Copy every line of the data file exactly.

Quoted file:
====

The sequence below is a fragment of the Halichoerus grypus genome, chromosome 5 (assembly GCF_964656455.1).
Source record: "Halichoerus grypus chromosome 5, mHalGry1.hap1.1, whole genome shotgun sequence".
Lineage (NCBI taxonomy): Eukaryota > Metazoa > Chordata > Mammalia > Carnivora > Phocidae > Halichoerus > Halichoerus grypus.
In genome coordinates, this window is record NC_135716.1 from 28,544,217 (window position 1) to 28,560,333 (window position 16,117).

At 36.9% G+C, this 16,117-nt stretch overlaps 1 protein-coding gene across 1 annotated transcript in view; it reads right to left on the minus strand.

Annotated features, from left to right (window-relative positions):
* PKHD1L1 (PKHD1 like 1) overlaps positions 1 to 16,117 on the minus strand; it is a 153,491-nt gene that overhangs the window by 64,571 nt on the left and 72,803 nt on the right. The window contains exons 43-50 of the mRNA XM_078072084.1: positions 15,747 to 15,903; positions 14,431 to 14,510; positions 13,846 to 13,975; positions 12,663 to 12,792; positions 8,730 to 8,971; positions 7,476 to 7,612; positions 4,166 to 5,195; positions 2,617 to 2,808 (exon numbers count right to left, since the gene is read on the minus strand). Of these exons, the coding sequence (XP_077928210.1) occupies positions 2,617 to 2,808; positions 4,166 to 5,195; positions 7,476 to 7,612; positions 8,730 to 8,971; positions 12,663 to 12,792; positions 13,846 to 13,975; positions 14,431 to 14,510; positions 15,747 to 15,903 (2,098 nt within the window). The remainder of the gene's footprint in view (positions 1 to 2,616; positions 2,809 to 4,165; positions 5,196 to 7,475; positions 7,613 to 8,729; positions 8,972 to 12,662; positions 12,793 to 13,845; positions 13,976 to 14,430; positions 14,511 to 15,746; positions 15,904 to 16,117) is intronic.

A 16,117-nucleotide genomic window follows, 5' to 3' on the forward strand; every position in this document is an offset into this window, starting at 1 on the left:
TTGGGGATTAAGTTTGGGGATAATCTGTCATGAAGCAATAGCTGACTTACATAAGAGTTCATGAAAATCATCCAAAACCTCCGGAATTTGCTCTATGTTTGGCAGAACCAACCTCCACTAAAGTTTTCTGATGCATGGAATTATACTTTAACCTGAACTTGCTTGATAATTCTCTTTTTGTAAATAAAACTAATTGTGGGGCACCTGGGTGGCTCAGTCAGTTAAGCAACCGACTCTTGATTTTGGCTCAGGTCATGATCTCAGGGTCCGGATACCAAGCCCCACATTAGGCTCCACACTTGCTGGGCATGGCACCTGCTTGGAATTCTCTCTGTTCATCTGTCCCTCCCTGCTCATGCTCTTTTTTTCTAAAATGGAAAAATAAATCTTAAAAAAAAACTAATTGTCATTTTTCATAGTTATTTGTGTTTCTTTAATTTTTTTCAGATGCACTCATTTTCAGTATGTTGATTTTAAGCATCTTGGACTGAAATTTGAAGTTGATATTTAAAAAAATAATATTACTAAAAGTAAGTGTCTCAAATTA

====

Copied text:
The sequence below is a fragment of the Halichoerus grypus genome, chromosome 5 (assembly GCF_964656455.1).
Source record: "Halichoerus grypus chromosome 5, mHalGry1.hap1.1, whole genome shotgun sequence".
Lineage (NCBI taxonomy): Eukaryota > Metazoa > Chordata > Mammalia > Carnivora > Phocidae > Halichoerus > Halichoerus grypus.
In genome coordinates, this window is record NC_135716.1 from 28,544,217 (window position 1) to 28,560,333 (window position 16,117).

At 36.9% G+C, this 16,117-nt stretch overlaps 1 protein-coding gene across 1 annotated transcript in view; it reads right to left on the minus strand.

Annotated features, from left to right (window-relative positions):
* PKHD1L1 (PKHD1 like 1) overlaps positions 1 to 16,117 on the minus strand; it is a 153,491-nt gene that overhangs the window by 64,571 nt on the left and 72,803 nt on the right. The window contains exons 43-50 of the mRNA XM_078072084.1: positions 15,747 to 15,903; positions 14,431 to 14,510; positions 13,846 to 13,975; positions 12,663 to 12,792; positions 8,730 to 8,971; positions 7,476 to 7,612; positions 4,166 to 5,195; positions 2,617 to 2,808 (exon numbers count right to left, since the gene is read on the minus strand). Of these exons, the coding sequence (XP_077928210.1) occupies positions 2,617 to 2,808; positions 4,166 to 5,195; positions 7,476 to 7,612; positions 8,730 to 8,971; positions 12,663 to 12,792; positions 13,846 to 13,975; positions 14,431 to 14,510; positions 15,747 to 15,903 (2,098 nt within the window). The remainder of the gene's footprint in view (positions 1 to 2,616; positions 2,809 to 4,165; positions 5,196 to 7,475; positions 7,613 to 8,729; positions 8,972 to 12,662; positions 12,793 to 13,845; positions 13,976 to 14,430; positions 14,511 to 15,746; positions 15,904 to 16,117) is intronic.

A 16,117-nucleotide genomic window follows, 5' to 3' on the forward strand; every position in this document is an offset into this window, starting at 1 on the left:
TTGGGGATTAAGTTTGGGGATAATCTGTCATGAAGCAATAGCTGACTTACATAAGAGTTCATGAAAATCATCCAAAACCTCCGGAATTTGCTCTATGTTTGGCAGAACCAACCTCCACTAAAGTTTTCTGATGCATGGAATTATACTTTAACCTGAACTTGCTTGATAATTCTCTTTTTGTAAATAAAACTAATTGTGGGGCACCTGGGTGGCTCAGTCAGTTAAGCAACCGACTCTTGATTTTGGCTCAGGTCATGATCTCAGGGTCCGGATACCAAGCCCCACATTAGGCTCCACACTTGCTGGGCATGGCACCTGCTTGGAATTCTCTCTGTTCATCTGTCCCTCCCTGCTCATGCTCTTTTTTTCTAAAATGGAAAAATAAATCTTAAAAAAAAACTAATTGTCATTTTTCATAGTTATTTGTGTTTCTTTAATTTTTTTCAGATGCACTCATTTTCAGTATGTTGATTTTAAGCATCTTGGACTGAAATTTGAAGTTGATATTTAAAAAAATAATATTACTAAAAGTAAGTGTCTCAAATTA